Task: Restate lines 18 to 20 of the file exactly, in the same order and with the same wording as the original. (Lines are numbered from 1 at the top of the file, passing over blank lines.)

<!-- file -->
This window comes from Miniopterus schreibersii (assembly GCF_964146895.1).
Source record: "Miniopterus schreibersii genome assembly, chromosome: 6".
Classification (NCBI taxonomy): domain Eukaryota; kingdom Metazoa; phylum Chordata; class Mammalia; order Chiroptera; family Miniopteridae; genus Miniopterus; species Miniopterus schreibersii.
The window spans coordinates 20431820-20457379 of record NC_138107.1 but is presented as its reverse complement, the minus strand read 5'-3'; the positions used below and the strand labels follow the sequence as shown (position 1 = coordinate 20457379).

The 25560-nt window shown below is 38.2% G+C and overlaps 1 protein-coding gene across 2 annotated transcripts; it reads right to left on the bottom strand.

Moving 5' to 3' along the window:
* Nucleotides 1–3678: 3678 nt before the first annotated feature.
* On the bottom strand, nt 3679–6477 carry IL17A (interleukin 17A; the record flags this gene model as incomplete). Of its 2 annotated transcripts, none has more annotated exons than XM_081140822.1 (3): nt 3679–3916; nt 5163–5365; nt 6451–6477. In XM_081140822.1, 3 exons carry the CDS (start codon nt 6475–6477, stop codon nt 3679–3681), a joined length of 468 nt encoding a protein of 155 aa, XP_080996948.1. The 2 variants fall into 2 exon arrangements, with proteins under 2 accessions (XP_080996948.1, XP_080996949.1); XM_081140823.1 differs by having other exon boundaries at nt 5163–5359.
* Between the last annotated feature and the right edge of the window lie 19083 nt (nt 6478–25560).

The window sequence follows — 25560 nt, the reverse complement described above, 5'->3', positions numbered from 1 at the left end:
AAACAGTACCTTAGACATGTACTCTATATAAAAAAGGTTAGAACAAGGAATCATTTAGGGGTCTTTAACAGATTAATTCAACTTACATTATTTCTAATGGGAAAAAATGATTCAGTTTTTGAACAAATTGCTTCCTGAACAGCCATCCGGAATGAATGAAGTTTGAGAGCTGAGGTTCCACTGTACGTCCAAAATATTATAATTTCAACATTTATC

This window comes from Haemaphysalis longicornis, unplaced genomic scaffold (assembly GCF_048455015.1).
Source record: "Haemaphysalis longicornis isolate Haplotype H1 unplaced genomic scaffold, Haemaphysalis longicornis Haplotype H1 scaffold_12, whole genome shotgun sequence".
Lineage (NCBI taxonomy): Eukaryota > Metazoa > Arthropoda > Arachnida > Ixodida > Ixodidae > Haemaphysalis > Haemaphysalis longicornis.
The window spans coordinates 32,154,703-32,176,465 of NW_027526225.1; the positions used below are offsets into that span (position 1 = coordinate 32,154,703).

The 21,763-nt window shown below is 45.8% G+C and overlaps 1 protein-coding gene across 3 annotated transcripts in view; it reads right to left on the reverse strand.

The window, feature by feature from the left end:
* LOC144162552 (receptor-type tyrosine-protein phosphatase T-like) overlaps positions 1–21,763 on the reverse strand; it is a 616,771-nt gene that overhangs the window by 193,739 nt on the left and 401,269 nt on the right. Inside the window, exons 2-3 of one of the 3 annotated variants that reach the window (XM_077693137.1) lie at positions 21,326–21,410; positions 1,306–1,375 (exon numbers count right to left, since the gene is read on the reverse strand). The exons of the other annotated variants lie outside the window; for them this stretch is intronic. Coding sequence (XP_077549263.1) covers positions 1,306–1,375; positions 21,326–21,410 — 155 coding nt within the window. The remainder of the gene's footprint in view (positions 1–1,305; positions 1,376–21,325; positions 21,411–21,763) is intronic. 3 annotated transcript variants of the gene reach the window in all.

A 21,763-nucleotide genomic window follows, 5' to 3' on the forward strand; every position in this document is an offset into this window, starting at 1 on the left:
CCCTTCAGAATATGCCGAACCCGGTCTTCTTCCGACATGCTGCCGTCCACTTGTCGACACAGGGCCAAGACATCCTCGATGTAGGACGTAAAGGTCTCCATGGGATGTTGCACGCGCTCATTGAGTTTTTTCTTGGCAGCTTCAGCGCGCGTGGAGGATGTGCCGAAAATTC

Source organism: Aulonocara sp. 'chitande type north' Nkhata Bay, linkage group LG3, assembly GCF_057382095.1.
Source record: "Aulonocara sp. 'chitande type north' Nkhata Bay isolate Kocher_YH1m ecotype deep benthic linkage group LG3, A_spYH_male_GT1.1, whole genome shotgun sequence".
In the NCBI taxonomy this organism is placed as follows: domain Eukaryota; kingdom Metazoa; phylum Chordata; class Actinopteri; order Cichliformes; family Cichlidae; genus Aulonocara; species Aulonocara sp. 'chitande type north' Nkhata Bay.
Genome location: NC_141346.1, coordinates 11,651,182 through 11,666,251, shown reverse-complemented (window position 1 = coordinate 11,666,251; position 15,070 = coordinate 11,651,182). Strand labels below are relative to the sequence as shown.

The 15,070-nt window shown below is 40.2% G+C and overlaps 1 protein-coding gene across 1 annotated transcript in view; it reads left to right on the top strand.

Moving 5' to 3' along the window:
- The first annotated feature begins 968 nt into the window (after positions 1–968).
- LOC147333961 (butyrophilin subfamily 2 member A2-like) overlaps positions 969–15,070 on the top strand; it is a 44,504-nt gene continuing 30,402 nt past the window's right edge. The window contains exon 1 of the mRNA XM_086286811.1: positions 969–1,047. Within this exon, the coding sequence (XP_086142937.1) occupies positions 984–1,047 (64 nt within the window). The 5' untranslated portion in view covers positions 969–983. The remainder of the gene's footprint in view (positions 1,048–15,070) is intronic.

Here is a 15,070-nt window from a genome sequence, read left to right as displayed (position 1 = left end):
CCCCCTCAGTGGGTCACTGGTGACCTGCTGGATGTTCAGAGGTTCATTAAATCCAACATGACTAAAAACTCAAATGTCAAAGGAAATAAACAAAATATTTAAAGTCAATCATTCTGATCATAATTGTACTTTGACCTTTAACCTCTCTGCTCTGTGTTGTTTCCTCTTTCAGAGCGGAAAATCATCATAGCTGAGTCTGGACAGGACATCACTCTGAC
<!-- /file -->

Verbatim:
* LOC144162552 (receptor-type tyrosine-protein phosphatase T-like) overlaps positions 1–21,763 on the reverse strand; it is a 616,771-nt gene that overhangs the window by 193,739 nt on the left and 401,269 nt on the right. Inside the window, exons 2-3 of one of the 3 annotated variants that reach the window (XM_077693137.1) lie at positions 21,326–21,410; positions 1,306–1,375 (exon numbers count right to left, since the gene is read on the reverse strand). The exons of the other annotated variants lie outside the window; for them this stretch is intronic. Coding sequence (XP_077549263.1) covers positions 1,306–1,375; positions 21,326–21,410 — 155 coding nt within the window. The remainder of the gene's footprint in view (positions 1–1,305; positions 1,376–21,325; positions 21,411–21,763) is intronic. 3 annotated transcript variants of the gene reach the window in all.

A 21,763-nucleotide genomic window follows, 5' to 3' on the forward strand; every position in this document is an offset into this window, starting at 1 on the left:
CCCTTCAGAATATGCCGAACCCGGTCTTCTTCCGACATGCTGCCGTCCACTTGTCGACACAGGGCCAAGACATCCTCGATGTAGGACGTAAAGGTCTCCATGGGATGTTGCACGCGCTCATTGAGTTTTTTCTTGGCAGCTTCAGCGCGCGTGGAGGATGTGCCGAAAATTC